When the amendments eventually reached parliament, civil society and political leaders, who were already on the defensive, launched a wide media confrontation and demonstrations at the National Assembly demanding that MPs block the consideration. Any amendment requires a double vote of three-quarters (63 out of 83 MPs) to ‘agree to the idea of the amendment’ (consideration vote), and four-fifths (67 MPs) to approve the actual amendments in parliament (or alternatively a referendum). 

The procedure in parliament unfolded in three stages. First, the President of the Republic requested an expedited procedure during an extraordinary parliamentary session, which stirred greater debate and suspicion among the public about the intention to hasten the process and the unpopular nature of the contents of the bill. The request for that specific type of procedure therefore led to demands from the public that MPs should block the process altogether, and was unanimously rejected by parliament. Second, the Parliamentary Law Commission held its sessions and drafted a report in support of the consideration of the bill. Meanwhile, the government provided funds to MPs from all political sides to ‘conduct’ ‘sensitization’ visits (‘field consultations’), apparently in a bid to curb the discontent expressed among civil society groups and political elites, and to obtain as much support as possible directly from local constituencies.  

When the report was tabled before parliament, it did not receive the strong backing the government anticipated following the positive Commission report and the last minute ‘field consultations’. Despite calls from within and outside parliament that MPs should agree to consider the bill in order to debate each amendment and to reflect their opposition by changing the proposed amendments, the debate moved from a vote to determine if a substantive consideration should follow, to the actual substance of the proposed amendments, in particular changes attracting strong public criticism, such as presidential term limit and immunity for MPs and the executive. In the end, only 60 MPs (three fewer than required) agreed to consider the bill, thereby ending the process. The 22 MPs who voted against the proposal and the one who abstained blocked the entire process for fear of opening a Pandora’s Box which they believed they may lack the political ability to control.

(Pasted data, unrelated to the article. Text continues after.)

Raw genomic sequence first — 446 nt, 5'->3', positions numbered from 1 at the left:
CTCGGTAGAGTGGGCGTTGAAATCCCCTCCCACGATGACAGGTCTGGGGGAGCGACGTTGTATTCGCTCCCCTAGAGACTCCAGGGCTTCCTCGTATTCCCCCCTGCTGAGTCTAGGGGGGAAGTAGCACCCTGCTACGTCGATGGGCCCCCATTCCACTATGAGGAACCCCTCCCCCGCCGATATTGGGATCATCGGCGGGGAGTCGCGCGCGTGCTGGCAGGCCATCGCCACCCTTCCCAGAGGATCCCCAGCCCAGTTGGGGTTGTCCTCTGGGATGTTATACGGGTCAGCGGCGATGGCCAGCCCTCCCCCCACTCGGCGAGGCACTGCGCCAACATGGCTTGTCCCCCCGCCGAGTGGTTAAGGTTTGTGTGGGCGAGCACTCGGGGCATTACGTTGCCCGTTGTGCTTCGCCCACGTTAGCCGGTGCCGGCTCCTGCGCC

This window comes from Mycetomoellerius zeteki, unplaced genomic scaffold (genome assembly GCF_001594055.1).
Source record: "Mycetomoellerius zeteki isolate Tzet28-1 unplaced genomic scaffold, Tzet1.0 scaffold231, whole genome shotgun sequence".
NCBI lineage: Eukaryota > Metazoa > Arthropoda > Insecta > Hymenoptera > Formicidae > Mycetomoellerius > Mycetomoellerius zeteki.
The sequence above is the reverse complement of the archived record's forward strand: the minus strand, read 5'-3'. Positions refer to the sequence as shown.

Substance of the Bill: Refurbished Edifice or New Castle?

The major question raised by the proposed bill coincides with the very reasons for its rejection: was the bill for a toilettage – cleaning up – of the constitution, or was it looking to make a new constitution? Overall, the proposed changes would have affected 58 of the current 160 provisions. While only 15 of these were new provisions, the overall change targeted about one-third of the text.  

Beyond the controversy on the scope of the proposed changes, the bill addressed some of the major and recurring concerns facing Benin’s constitutional debates in the past two decades. In particular, the proposed amendments would have strengthened the separation of powers and judicial independence. Specifically, the amendments sough to largely insulate the Conseil Supérieur de la Magistrature – the equivalent of a judicial service commission – from executive interference by excluding the President of the Republic and the minister of justice from the composition of the Council, as is currently the case. Moreover, the amendments would have reduced the direct role of the president and parliament in the process of appointment of members of the Constitutional Court, although they simultaneously rescinded some significant powers of the Court, such as the suo motu monitoring and declaration of outcomes of presidential and parliamentary elections. In addition, the Haute Cour de Justice, the body responsible for trying presidents and ministers, would have been depoliticized and turned into an actual court composed exclusively of judges, thereby excluding politicians, who currently sit in it.